Friday, February 20, 2009

Capitol Street in color: Part 3 of 3

Oops. I may need to expand this series for I still have color photos of Capitol Street I would like to show you. We'll see. The top photo of the tall buildings is shot from Capitol Street. They are not actually on Capitol Street. The other photos include St. Andrew's, the old Standard Life Building, the Federal Courthouse and Mayflower Cafe. Wonderful, wonderful details everywhere.
Wait until next week when you see some of the sights in black-and-white. It shows the street in an entirely new perspective! And only one word describes some of the older street scenes in sepia — WOW!
Keep spreading the blog, folks! 

Thursday, February 19, 2009

The Sprague...or what's left of it

One of the greatest preservation tragedies to ever befall Vicksburg is occurring as we speak on Washington Street. No, it's not a building. Instead, it's a Vicksburg icon, more closely linked with the city than anything I can think of. It's the remains of the Sprague. A few pieces of the grand old boat are used in the art park downtown, but the remainder of what's left of the sternwheeler is rusting away alongside Washington Street just north of downtown. I am so saddened by that. I stop every once in a while and photograph the remnants. Included in these photos are the sternwheel itself, the smokestacks and numerous gears and mechanical devices I can only guess at what they do. But each piece is precious to me. It's a part of this city's history and summer after summer I watch it get consumed by weeds and beaten by the elements, only to re-emerge in the fall a little rustier, a bit more fragile. 
However, with the demise of the American Queen, Mississippi Queen and Delta Queen, it would be prudent of us to try to recapture as much of the steamboat heritage we can claim as our own. The solution? I don't know. But I take as many people as I can to the site so they can see the smokestacks and the pieces of what was once the greatest steamboat in the world. I never saw her intact, but the photos — and the mural — harken me back to those times and I can see the ol' girl now making her way to City Front loaded with cotton and people, smoking bellowing out of her twin smokestacks. The city has forgotten her, but I haven't. Now you can remember her, too.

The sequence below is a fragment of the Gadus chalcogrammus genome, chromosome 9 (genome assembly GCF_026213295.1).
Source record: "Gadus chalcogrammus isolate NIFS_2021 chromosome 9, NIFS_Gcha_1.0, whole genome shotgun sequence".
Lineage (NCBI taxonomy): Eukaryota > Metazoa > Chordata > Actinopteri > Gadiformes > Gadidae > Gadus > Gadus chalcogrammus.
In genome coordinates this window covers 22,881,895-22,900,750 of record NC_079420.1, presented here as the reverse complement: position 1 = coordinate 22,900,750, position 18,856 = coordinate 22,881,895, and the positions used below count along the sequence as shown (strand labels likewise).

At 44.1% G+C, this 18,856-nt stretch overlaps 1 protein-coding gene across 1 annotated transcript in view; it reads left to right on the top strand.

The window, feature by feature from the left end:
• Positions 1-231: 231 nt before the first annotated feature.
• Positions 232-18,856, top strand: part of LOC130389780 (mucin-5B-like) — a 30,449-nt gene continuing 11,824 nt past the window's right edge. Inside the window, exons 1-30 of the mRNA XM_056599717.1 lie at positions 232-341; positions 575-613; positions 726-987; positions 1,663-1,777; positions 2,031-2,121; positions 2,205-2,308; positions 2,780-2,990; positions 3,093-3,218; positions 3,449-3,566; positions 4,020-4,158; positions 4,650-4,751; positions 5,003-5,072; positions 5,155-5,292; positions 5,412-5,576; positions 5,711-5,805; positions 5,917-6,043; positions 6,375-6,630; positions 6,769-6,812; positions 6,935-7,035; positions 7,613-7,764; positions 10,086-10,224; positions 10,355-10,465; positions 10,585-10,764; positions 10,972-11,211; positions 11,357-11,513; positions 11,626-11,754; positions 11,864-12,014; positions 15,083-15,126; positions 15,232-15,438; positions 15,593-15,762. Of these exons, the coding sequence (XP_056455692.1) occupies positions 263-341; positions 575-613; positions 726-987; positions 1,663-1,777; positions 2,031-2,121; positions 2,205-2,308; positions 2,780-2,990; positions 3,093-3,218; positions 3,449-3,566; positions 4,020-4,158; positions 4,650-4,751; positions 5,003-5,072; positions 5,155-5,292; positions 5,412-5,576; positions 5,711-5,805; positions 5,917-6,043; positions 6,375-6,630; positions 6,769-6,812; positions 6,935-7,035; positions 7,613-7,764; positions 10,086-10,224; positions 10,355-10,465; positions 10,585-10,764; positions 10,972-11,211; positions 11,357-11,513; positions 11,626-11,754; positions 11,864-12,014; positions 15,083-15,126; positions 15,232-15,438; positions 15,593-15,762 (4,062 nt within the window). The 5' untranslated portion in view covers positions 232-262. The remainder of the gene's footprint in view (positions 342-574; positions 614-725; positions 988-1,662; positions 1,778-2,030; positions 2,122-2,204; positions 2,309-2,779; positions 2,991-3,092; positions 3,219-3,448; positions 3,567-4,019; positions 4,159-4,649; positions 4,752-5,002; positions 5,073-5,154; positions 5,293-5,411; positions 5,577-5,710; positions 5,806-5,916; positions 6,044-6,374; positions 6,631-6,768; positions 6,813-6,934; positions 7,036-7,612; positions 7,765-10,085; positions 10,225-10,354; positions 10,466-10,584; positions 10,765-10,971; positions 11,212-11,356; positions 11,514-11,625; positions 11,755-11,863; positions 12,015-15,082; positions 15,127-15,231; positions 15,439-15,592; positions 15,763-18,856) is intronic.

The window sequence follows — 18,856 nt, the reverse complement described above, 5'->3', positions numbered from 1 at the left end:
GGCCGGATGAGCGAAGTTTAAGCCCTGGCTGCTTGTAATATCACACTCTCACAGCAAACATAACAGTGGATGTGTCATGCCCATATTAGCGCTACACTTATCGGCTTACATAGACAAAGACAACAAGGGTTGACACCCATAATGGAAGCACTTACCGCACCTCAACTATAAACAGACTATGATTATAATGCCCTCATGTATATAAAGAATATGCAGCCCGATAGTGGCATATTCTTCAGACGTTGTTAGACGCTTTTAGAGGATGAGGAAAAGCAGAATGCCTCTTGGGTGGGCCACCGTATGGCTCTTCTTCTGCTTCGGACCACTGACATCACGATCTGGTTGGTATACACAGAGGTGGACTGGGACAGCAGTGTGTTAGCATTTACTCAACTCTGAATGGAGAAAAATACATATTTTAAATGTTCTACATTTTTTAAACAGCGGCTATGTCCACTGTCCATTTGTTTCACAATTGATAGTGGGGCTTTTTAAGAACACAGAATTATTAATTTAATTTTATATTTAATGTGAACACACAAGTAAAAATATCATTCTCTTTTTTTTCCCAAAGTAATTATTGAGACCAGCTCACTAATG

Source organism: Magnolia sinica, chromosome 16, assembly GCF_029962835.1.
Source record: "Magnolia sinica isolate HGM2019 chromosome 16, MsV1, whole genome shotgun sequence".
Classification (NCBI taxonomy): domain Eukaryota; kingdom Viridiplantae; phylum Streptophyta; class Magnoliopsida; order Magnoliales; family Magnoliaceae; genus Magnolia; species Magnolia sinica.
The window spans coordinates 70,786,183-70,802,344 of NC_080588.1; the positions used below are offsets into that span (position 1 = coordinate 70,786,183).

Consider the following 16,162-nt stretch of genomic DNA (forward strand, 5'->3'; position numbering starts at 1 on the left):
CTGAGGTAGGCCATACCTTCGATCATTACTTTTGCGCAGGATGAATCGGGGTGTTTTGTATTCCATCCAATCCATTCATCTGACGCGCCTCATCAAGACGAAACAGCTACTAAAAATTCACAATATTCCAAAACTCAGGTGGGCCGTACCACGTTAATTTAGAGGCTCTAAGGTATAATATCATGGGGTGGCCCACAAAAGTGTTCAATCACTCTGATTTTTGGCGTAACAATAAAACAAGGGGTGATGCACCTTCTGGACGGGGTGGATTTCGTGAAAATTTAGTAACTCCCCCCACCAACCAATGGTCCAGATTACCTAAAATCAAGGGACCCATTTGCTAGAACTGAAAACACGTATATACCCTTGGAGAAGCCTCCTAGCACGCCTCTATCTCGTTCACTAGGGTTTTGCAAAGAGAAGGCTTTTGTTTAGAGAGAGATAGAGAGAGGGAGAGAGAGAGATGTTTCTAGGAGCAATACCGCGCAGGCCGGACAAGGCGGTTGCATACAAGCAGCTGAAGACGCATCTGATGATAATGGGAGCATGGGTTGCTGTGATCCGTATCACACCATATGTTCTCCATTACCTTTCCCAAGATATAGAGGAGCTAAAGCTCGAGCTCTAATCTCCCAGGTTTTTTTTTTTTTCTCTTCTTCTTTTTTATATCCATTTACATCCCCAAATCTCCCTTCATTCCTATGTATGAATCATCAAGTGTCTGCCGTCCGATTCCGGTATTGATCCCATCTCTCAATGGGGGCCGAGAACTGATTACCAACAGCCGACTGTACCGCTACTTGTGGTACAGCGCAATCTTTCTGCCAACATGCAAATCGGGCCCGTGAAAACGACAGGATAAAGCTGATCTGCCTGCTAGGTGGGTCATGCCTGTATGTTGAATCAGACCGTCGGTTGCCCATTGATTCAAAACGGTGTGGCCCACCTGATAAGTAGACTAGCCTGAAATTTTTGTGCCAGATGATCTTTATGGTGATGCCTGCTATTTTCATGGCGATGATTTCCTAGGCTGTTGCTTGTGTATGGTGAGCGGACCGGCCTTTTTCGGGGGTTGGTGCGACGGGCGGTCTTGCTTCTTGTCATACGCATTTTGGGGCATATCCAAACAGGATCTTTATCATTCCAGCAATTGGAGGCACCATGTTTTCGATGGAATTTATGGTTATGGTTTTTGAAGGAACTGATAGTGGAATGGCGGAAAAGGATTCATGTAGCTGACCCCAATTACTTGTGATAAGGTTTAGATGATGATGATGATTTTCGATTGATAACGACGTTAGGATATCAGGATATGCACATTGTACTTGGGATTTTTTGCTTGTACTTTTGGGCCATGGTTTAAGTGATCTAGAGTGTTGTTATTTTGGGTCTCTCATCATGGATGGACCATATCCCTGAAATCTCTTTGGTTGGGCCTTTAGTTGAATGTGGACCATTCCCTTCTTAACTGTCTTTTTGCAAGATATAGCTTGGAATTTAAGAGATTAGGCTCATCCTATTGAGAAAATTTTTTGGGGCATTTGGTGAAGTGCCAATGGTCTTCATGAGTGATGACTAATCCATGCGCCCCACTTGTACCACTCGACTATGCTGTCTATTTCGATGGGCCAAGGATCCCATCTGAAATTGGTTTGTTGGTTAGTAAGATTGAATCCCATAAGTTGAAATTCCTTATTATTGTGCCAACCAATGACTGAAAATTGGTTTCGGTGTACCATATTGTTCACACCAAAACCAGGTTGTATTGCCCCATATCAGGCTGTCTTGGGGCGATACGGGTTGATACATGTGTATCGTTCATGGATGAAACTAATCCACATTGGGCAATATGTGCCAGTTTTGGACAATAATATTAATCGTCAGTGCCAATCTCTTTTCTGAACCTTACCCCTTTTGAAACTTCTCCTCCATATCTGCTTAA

Wednesday, February 18, 2009

Capitol Street in color: 2 of 3

The old part of downtown Jackson on Capitol is like stepping back in time. From the neon signage of Peoples Cafe to the tilework outside of the Bon-Ton Cafe, this at one time was THE place to shop and dine in Jackson. The stained glass windows still intact at Bourgeios Jewelers are incredible in themselves. And where else are you going to find a billboard for a collateral bank? That's what they used to call pawn shops back in the old days.

Top photo: The Cohen Bros. store features two signs, one vertical and another horizontal. I took this photo two weekends ago. I went back this past weekend and most of the horizontal Cohen Bros. sign had already been knocked out. What a pity. I am glad I took my photos when I did.

Part 1 of this series is below. Scroll down, please, if you would like to see it.

Tuesday, February 17, 2009

The Delta Queen

The Delta Queen made its way to its new home in Chattanooga last week. I was hoping it would come up the Mississippi one more time, but, alas, it went up the Tennessee-Tombigbee Waterway to its new destination. I still have not grasped the fact that I may never see another steamboat ply the waters of the Mighty Mississippi. I usually am an optimist, but it is hard to envision it ever happening again. I am hoping that my children's generation is not the last to see such a sight.
As far as I can discern, the top image is the last photo taken of the Delta Queen in Vicksburg. It was taken right before midnight on Nov. 3, 2008, as she was leaving Vicksburg. She had been docked here with the American Queen and the next two photos are of those two ships docked side-by-side at City Front. Look carefully and you will see a train coming across the old bridge to light it up for me at just the right time. Is that cool or what?
The bottom two photos are two of my favorites of the majestic boat.
I was also able to be along the river as the American Queen left the city on Nov. 11. The calliope was in full form as she chugged down the river. I told my son and nephew,  who were with me in the truck, to listen carefully to that sound for they may never hear it again and will one day have to describe it to their children.